At least 10,000 Rohingya have arrived in Bangladesh in recent weeks, fleeing violence in neighbouring Myanmar, the United Nations said on Wednesday.
“Based on reports by various humanitarian agencies, we estimate that there could be 10,000 new arrivals in recent weeks,” said Vivian Tan, a spokeswoman for the UN refugee agency in Bangkok.
“The situation is fast changing and the actual number could be much higher.”
The Myanmar army has carried out a bloody crackdown in the western state of Rakhine, forcing some 30,000 people to flee their homes.
Bangladesh has stepped up patrols on the border to try to stop the Rohingya from entering, but last week it said thousands had flooded into the country.
Those interviewed by AFP inside Bangladesh had horrifying stories of gang rape, torture and murder at the hands of Myanmar’s security forces.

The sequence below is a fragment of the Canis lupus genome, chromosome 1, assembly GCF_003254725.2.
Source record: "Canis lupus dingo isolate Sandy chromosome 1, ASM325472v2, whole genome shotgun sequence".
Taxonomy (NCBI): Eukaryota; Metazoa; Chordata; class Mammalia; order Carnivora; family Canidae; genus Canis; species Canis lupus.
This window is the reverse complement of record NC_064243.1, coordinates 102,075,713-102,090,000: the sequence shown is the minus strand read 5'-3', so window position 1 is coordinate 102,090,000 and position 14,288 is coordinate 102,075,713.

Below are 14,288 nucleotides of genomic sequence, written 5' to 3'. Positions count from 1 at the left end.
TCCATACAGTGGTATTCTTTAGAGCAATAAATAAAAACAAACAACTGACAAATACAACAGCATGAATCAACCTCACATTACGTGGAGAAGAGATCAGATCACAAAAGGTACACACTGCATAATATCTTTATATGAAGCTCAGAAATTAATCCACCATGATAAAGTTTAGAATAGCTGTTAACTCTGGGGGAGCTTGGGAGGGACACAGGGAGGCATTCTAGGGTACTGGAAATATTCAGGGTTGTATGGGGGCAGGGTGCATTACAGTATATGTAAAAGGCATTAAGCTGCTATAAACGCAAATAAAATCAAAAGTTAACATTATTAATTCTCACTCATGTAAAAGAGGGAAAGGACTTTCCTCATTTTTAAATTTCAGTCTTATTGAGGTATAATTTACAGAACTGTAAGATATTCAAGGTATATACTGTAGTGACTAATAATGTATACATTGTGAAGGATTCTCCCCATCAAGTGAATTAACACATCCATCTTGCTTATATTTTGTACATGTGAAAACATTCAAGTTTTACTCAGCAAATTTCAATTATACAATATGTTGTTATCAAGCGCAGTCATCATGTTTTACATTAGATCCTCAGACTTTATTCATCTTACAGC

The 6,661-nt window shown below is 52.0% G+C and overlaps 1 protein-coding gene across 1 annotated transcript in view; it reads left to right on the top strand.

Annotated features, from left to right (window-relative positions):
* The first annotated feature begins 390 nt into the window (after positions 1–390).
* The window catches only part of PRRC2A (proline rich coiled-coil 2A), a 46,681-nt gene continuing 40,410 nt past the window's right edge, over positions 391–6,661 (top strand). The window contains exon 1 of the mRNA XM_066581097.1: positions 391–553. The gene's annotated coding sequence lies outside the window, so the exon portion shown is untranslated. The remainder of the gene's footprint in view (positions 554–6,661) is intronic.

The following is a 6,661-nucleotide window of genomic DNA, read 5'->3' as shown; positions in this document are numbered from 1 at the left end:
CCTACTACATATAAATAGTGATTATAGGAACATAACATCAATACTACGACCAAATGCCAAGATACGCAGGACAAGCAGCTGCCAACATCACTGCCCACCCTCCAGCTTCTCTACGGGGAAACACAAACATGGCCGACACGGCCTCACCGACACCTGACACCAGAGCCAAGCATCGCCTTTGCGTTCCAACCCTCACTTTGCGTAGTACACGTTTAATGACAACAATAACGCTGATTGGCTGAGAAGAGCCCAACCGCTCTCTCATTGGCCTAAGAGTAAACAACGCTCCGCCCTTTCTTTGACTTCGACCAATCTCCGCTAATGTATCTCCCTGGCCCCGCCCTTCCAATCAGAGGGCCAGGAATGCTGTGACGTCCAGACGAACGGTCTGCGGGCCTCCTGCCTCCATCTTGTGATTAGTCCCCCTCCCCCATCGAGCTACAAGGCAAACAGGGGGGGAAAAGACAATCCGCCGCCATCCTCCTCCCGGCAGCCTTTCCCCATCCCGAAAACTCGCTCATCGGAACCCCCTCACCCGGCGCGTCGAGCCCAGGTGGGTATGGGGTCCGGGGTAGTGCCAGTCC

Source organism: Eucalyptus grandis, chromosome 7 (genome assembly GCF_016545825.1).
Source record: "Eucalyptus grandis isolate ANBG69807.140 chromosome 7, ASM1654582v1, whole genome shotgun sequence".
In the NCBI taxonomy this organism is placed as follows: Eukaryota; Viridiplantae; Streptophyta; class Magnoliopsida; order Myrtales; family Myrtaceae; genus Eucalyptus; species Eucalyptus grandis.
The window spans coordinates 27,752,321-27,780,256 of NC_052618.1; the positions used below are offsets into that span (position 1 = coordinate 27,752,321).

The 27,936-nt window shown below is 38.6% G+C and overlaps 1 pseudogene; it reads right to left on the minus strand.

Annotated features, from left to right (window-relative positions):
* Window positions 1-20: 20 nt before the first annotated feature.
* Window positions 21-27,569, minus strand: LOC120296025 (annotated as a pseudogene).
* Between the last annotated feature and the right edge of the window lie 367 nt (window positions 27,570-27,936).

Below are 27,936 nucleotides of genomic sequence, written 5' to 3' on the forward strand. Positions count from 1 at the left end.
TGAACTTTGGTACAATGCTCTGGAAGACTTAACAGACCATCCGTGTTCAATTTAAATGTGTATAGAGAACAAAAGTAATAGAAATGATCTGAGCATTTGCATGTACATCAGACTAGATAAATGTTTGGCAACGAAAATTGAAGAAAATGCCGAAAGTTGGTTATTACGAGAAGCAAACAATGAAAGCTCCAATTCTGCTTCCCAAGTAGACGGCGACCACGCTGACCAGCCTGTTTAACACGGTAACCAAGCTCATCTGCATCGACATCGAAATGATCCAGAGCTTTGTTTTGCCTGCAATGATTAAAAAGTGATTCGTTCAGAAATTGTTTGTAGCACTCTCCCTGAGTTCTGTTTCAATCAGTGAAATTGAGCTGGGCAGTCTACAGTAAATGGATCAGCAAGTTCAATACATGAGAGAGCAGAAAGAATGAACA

Analysis of satellite images by Human Rights Watch found hundreds of buildings in Rohingya villages have been razed.
Myanmar has denied allegations of abuse, saying the army is hunting “terrorists” behind raids on police posts last month.
Foreign journalists and independent investigators have been banned from accessing the area to probe the claims.
On Tuesday, the UN rights agency said Myanmar’s treatment of the Rohingya could be tantamount to crimes against humanity, reiterating the findings of a June report.
Tan said the UN was urging the Bangladesh government to allow the Rohingya safe haven.
“We are ready to support the government to provide effective humanitarian assistance for these individuals in need of international protection,” she said.